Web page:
BACI and CEMBUREAU position regarding Waste shipment regulation review (WSR)

BACI and CEMBUREAU, the European Cement Association, welcome the upcoming review of the Waste Shipment Regulation (WSR).

The European cement industry is a large user of waste and by-products utilizing approximately 36 million tonnes per year to replace fuels and raw materials. In the EU, the sector substitutes on average 48% of its fossil fuel thermal energy consumption with secondary materials such as non-recyclable waste or biomass waste.

As explained in our Carbon Neutrality Road map, our industry has high ambitions to increase this number in the coming years. The replacement of fossil fuels by non-recyclable and biomass waste, and the use of alternative raw materials, will deliver 15% of the emissions reduction in the cement industry between now and 2050. In 2018 alone, 21.7 million tonnes CO2 emissions were avoided through the use of alternative fuels in the European cement industry. There is no technical impediment to increasing significantly the use of non-recyclable waste and biomass waste in cement production, and several cement plants across Europe already run on 90-100% alternative fuel share.

When it comes to the review of the WSR, BACI and CEMBUREAU fully support the Commission’s approach to support the re-using and recycling of waste, were possible, and to minimize the export of waste outside of the EU. We also would like to highlight the advantages brought by co-processing for waste which are not recyclable and would otherwise be incinerated or landfilled.

  1. The WSR should make a distinction for the shipments of waste where they directly replace the use of raw materials or fossil fuels in the industrial process
    When waste is introduced into the cement kiln to produce clinker (the intermediate product of cement), its organic component provides heat inside the kiln whereas the mineral, non-combustible elements are recycled and become part of the clinker, thanks to what is called “co-processing”. Co-processing is therefore an absolutely sustainable ecological solution for the treatment of waste, as it uses waste both as a way to provide energy and as secondary raw material. It provides a sound solution for the waste streams and strengthens the circular economy, in addition to delivering CO2 emission reductions as highlighted above.
    In light of the importance of industrial decarbonisation to meet the objectives of the European Green Deal, BACI and CEMBUREAU would therefore support an approach for a distinction for the shipments of waste that are deemed to replace fossil fuels in industrial processes (such as co-processing). Such solution would greatly facilitate the access to non-recyclable waste and biomass waste by cement companies and allow for significant CO2 emissions reduction throughout the value chain.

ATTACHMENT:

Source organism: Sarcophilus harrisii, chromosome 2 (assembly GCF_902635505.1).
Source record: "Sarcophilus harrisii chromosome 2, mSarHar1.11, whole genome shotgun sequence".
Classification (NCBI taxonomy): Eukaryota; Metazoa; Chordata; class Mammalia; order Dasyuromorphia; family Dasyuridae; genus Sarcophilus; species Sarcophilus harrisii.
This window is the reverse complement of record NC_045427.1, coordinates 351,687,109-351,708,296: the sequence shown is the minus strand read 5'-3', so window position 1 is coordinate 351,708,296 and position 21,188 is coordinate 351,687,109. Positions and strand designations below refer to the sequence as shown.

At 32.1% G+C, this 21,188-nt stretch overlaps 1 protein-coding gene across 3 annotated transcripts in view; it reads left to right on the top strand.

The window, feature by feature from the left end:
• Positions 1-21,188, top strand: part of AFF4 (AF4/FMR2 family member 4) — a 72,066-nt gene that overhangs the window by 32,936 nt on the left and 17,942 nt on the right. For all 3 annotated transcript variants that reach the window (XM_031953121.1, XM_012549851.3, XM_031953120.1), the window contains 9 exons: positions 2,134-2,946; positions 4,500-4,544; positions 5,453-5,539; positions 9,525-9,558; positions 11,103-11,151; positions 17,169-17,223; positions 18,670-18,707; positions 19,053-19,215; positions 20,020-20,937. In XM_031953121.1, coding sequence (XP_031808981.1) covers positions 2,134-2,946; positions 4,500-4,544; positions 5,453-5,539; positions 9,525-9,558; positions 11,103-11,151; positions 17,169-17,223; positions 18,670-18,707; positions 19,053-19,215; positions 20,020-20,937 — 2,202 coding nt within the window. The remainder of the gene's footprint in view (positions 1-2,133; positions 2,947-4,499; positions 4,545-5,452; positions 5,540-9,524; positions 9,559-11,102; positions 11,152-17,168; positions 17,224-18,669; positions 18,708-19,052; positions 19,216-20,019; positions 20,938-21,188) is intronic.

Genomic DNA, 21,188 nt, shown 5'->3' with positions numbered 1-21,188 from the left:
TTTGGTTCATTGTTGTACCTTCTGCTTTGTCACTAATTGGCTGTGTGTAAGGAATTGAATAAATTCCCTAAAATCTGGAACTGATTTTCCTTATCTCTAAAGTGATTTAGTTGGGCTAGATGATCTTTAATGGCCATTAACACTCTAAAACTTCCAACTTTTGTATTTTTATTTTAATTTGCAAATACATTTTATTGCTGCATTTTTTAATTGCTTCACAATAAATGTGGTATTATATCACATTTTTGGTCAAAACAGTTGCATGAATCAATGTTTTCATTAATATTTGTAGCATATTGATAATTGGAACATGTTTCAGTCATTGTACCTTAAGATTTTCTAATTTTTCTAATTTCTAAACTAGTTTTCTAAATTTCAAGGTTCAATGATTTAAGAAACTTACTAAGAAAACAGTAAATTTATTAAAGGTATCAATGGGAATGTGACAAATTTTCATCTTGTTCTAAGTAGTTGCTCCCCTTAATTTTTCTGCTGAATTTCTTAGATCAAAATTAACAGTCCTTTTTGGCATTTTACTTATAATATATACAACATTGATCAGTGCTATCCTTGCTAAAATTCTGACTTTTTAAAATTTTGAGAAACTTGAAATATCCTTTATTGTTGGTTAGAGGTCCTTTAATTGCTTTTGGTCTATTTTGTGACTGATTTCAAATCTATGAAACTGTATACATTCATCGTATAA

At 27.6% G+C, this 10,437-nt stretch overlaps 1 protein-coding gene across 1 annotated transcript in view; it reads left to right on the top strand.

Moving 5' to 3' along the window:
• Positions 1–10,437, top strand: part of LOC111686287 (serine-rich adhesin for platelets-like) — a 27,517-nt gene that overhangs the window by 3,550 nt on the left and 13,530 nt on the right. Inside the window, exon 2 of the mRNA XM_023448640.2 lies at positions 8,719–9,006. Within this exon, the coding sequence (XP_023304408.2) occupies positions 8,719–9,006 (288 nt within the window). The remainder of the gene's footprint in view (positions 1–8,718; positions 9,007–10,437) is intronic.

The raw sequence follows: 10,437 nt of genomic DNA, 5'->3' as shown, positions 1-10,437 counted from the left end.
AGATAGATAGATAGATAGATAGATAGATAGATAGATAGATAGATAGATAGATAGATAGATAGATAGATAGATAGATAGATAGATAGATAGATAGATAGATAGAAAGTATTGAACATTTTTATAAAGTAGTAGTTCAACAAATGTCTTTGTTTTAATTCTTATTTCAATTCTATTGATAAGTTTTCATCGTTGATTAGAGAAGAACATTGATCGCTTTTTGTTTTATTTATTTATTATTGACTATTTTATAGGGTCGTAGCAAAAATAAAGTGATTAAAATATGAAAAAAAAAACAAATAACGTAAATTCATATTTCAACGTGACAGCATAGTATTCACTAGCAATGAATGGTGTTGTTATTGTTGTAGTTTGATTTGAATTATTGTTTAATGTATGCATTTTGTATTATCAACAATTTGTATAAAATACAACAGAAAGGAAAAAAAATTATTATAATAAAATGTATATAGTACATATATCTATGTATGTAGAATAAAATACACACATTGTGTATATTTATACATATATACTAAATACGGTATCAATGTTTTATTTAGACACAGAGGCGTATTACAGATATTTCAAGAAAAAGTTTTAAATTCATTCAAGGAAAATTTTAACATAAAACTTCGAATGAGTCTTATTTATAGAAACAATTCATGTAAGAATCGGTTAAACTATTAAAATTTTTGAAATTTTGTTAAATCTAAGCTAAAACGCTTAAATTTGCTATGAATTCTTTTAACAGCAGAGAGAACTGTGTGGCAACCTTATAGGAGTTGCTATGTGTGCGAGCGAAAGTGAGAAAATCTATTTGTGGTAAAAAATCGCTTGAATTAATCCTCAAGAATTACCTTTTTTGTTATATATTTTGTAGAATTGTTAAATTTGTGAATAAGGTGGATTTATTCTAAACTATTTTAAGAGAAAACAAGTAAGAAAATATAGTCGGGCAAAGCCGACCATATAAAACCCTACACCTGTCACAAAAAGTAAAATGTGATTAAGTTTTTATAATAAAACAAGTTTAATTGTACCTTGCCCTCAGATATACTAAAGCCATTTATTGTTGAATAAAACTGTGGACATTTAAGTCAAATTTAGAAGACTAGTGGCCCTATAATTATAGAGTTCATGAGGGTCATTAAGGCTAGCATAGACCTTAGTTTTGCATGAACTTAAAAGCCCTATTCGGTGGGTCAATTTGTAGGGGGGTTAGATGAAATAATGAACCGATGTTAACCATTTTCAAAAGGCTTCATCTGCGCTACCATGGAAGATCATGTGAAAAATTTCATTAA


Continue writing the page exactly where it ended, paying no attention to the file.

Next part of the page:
2. Facilitating administrative procedures on waste shipment and ensuring a coherent WSR implementation
    In addition, BACI and CEMBUREAU would like to share the following comments:
  • The primary goal of the European cement industry is to establish/further develop local waste management solutions and sourcing options, as this brings locally the most benefits (economic, environmental).
  • The waste imports in alignment with the Waste Shipment Regulation should always be possible and the European cement industry commits to highest safeguards and to support the further development of the WSR, so as to ensure the respect for highest environmental standards and supports fast and decisive prosecution of any misconduct.
  • As BACI and CEMBUREAU, we believe that the revision of the rules should tackle the non-harmonized approaches and interpretation of the WSR provisions and procedures in different Member States, which were highlighted in the recent WSR evaluation. Many cement facilities have faced severe disruptions in the waste movement and significant impact in their operation, due to the poor application and the different interpretation of the rules among the Member States. More specifically, the poor application of the WSR provisions in one Member State has even led individual cement companies to stop the import of waste (alternative fuels) and to limit or ban the use of imported waste from local suppliers. In other Member States, the extreme time delays above the legal frame which is foreseen in the WSR for the management of the notifications by the authorities, resulted for the cement plants to use raw materials or fossil fuels instead of waste. Therefore, the potential technical capacity of the cement plants in some Member States to replace traditional fossil fuels and raw material with waste, contributing to the proper waste management across the EU and to the carbon neutrality commitments, remains untapped.
  • We believe that more effort should be made towards a wider application of the existing Waste Shipment rules described in the WSR such as the “pre-consent” process, rather than creating a new procedure.
  • With regards to the reducing the administrative burden, we would be very much in favour of an electronic procedure to substitute the paper-based procedure and the WSR revision is a perfect opportunity towards this effort.

BACI looks forward to being part of the discussions on the WSR revision.